What I'm Here to Do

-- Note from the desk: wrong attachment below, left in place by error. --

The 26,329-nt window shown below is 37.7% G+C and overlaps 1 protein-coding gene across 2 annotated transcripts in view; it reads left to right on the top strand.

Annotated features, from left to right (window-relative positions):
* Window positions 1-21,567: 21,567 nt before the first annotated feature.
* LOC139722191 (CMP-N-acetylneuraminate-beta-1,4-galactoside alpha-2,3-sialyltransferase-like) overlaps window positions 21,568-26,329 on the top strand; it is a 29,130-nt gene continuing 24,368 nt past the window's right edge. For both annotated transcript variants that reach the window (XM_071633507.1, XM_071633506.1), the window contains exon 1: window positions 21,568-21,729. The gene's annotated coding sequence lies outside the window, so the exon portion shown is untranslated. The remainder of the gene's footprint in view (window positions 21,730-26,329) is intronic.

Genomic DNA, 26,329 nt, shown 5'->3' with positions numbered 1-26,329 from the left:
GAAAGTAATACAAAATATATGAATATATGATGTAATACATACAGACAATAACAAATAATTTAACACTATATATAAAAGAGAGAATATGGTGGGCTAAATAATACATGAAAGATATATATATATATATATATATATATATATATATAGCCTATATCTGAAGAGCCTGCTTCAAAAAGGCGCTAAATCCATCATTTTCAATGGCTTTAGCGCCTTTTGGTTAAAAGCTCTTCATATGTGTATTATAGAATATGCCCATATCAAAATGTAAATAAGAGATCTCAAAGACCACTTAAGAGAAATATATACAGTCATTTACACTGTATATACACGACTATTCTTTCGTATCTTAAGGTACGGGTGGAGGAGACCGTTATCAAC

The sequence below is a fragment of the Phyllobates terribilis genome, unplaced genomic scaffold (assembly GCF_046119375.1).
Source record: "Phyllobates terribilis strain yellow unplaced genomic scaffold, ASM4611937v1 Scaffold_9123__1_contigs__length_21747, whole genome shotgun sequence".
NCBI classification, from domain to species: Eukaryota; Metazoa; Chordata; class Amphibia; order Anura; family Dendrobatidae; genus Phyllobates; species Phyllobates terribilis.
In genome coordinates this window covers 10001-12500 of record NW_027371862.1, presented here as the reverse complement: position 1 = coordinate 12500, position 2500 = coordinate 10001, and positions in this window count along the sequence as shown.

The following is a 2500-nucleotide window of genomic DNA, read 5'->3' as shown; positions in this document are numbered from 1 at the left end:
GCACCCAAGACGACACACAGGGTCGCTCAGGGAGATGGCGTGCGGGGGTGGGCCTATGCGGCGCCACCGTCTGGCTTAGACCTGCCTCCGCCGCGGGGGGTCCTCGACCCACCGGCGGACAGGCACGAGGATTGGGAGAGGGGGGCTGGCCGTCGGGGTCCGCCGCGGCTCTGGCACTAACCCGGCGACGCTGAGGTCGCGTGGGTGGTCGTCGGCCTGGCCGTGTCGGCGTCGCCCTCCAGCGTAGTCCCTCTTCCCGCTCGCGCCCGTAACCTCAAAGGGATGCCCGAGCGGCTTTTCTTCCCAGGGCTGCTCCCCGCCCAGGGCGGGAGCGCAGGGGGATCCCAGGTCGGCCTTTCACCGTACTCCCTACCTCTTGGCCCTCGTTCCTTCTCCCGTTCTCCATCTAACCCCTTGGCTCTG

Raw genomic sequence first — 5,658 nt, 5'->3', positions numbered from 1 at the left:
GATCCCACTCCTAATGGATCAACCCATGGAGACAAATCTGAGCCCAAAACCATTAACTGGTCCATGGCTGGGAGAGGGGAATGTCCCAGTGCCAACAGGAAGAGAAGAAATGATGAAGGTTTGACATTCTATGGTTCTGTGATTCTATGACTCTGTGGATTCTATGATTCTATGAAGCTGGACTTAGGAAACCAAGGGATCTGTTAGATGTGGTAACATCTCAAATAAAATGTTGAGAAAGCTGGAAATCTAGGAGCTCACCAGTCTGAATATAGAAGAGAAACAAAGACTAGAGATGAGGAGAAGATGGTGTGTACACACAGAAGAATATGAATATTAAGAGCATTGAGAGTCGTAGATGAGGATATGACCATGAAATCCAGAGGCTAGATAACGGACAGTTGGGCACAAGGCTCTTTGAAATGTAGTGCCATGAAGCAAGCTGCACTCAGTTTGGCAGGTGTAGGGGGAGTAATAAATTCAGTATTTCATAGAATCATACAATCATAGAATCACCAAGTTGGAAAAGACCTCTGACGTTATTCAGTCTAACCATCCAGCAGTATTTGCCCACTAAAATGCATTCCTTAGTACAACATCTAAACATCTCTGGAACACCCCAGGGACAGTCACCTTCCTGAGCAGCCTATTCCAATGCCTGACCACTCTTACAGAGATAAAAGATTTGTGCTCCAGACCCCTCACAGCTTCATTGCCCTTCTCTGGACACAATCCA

My name is Carol and I love New Orleans. I live here. I was raised here. I'm raising my family here. New Orleans is my heart, my soul, my blood... well, pretty much everything. I love my city. The only thing I love more than New Orleans and everything about New Orleans is telling people about New Orleans and getting them to love it too! I happen to spend a.... umm.... good amount of time on Facebook... and my out-of-town friends ask me a lot what to do, what to see, and....most importantly... what to eat when they visit this city. My message inbox stays pretty full with inquiries of this sort so I put the question out there, should I start a NOLA blog? Well, the answer was an emphatic yes, and so here I am, your happy hostess! What is this blog gonna be about? Well, OBVIOUSLY, it's gonna be about New Orleans...but the thing that will set this site apart from the tons of travel information out there about New Orleans is that this will be a blog about everything New Orleans from an actual New Orleanian's perspective. Don't get me wrong; I love to go around and read about wonderful things that other people write about this city, but well... when non-New Orleanian's try to guide people around New Orleans, something just kind of gets lost in the translation. I'm always reading those articles thinking "Yikes, I would have said to go here instead..." or "No, please, don't tell them to go there!!"... "Ugh!! Why didn't they talk about this??" You get the picture. There's a bit of frustration that comes into play. Another thing that I can promise you a very inside perspective on is Mardi Gras. It's such an integral part of the city, and a part of the city that people are always so interested to know about, and I happen to have quite the inside viewpoint there! I reigned as Queen of the Krewe of Carrollton in 2001, and my family and my husband's family is involved in not only this krewe, but several others. Speaking a different language to you?? Don't worry. I plan on doing lots of posts about this, so you won't feel lost for long. Suffice it to say, you are getting info about Mardi Gras and New Orleans from a genuine Carnival Queen, and that's a pretty schnazzy deal! Expect general posts about the city, posts about things going on in the city, restaurant reviews, parade reviews... It's gonna be fantastic! I hope y'all enjoy reading it just as much as I know I'm gonna enjoy writing it!